A 46-page draft titled “DHS Plan to Restore Trust in Our Legal Immigration System” outlines numerous initiatives designed to reduce processing time, costs and security-related red tape for those seeking to relocate to the US. The changes aim to assist more people who wish to immigrate, including high-skilled workers, trafficking victims, the families of Americans living abroad, Native Americans born in Canada, refugees, asylum seekers and farmworkers, according to the New York Times, which obtained the policy blueprint. Additionally, the reforms would open the door to LGBTQ refugees from countries where they face persecution, or where same-sex marriage is not legally recognized.
As part of the proposal, the administration seeks to fast-track immigration applications by relying more on virtual interviews and electronic filings. The document details how an online application portal could be used to “reduce barriers” to immigration, and argues that cutting back on regulations would “encourage full participation by immigrants in our civic life.” The proposal also calls for fewer requests for evidence from applicants, speeding up the approval process.
White House officials declined to provide the NYT any comment on the document’s contents but noted that such proposals go through many drafts and that the administration continues to work on how to address issues surrounding legal immigration. Biden remains committed to rolling back restrictive immigration policies put in place by the former administration under Donald Trump, the unnamed officials told the Times.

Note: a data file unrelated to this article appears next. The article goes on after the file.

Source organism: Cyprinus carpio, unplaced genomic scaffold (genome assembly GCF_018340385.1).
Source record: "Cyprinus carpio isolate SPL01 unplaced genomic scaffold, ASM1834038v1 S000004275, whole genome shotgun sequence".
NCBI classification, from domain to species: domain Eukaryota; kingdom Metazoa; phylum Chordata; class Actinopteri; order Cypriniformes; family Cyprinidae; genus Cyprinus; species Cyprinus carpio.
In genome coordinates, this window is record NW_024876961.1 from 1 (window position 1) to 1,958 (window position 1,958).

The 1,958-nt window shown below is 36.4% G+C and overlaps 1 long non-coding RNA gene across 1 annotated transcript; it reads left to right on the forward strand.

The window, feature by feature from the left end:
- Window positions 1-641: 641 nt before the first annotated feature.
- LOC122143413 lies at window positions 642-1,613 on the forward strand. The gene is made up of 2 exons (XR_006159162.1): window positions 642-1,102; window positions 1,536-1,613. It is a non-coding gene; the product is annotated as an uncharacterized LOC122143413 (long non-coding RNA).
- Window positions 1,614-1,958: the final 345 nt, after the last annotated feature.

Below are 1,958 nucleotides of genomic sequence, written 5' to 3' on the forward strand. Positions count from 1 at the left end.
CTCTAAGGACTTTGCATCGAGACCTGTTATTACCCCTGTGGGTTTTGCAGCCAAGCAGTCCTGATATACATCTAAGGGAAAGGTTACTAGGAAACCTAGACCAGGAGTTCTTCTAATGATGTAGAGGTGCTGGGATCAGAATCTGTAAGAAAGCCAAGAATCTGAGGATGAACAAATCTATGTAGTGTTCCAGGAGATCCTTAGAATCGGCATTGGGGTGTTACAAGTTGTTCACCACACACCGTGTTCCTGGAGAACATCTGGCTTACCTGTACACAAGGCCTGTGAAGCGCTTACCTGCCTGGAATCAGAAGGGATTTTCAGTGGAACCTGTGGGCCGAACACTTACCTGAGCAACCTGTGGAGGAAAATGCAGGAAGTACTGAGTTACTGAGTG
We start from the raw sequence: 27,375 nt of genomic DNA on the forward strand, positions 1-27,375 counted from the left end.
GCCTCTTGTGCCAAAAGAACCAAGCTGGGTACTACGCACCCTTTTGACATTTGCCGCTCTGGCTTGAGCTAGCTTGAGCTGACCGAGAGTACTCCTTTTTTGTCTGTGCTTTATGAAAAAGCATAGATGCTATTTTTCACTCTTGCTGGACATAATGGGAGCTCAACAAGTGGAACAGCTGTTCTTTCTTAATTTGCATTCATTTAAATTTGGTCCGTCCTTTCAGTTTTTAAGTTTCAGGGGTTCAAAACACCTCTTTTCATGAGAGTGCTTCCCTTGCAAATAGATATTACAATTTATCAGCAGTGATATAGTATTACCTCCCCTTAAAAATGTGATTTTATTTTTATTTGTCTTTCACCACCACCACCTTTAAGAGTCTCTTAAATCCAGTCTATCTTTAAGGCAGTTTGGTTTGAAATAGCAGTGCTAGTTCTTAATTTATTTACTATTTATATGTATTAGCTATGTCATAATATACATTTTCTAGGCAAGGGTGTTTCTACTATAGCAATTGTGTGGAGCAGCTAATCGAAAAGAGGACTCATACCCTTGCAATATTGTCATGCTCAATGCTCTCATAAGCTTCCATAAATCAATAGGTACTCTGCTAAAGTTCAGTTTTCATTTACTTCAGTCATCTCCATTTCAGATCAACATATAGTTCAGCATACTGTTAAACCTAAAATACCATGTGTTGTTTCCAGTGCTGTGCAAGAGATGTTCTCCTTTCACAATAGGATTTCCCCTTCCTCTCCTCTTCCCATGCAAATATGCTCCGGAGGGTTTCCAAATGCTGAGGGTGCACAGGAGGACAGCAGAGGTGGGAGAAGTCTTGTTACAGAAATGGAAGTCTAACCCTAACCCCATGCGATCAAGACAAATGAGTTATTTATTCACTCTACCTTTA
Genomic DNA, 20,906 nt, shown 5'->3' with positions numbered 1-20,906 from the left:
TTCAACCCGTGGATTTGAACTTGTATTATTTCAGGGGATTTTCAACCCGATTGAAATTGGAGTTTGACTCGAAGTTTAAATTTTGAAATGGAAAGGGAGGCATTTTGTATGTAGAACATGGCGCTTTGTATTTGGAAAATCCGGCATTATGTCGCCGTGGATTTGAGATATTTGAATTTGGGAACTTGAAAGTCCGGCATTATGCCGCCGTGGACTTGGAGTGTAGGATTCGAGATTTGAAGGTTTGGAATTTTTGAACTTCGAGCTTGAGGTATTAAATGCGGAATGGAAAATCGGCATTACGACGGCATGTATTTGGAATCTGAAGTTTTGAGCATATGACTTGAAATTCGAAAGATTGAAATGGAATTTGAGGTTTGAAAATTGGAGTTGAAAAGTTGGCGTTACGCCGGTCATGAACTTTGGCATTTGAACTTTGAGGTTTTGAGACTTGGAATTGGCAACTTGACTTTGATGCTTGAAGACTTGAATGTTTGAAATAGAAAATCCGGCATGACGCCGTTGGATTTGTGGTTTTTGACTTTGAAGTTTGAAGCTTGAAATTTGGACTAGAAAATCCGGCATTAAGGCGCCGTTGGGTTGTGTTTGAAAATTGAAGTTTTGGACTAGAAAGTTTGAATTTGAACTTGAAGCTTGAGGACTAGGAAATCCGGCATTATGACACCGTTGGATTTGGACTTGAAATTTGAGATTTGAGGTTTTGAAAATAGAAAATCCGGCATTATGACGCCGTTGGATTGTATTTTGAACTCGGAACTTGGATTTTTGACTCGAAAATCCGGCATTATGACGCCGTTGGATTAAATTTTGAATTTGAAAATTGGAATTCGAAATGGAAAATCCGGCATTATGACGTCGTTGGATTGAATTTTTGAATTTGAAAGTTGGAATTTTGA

The draft would reverse strict immigration rules and guidelines implemented by Trump. According to the Times, under the current policies enacted by the former president, the average time it takes to approve employer-sponsored green cards has doubled. There is also a large backlog of 900,000 citizenship applications, up some 80% since 2014. Approval for visas under a program that grants legal status to immigrants who cooperate with the police has gone from five months to approximately five years, according to the Times.
Since taking office, Biden has issued a series of executive orders overturning many of Trump’s immigration policies. Last month, his administration announced that the US will take in as many as 62,500 refugees by the end of September, and aims to increase that figure to 125,000 for the next fiscal year. The decision was made after Biden came under fire for not taking immediate action to reverse Trump’s historically low cap of 15,000 refugee admissions.
In recent months, Biden has faced criticism for his handling of a growing crisis at the southern border with Mexico. Record numbers of unaccompanied child migrants have been crossing into the United States, overwhelming its border facilities. In March, photos emerged showing children sleeping on the floor in a makeshift facility as they awaited processing, leading to allegations that the administration was mismanaging the migration crisis.
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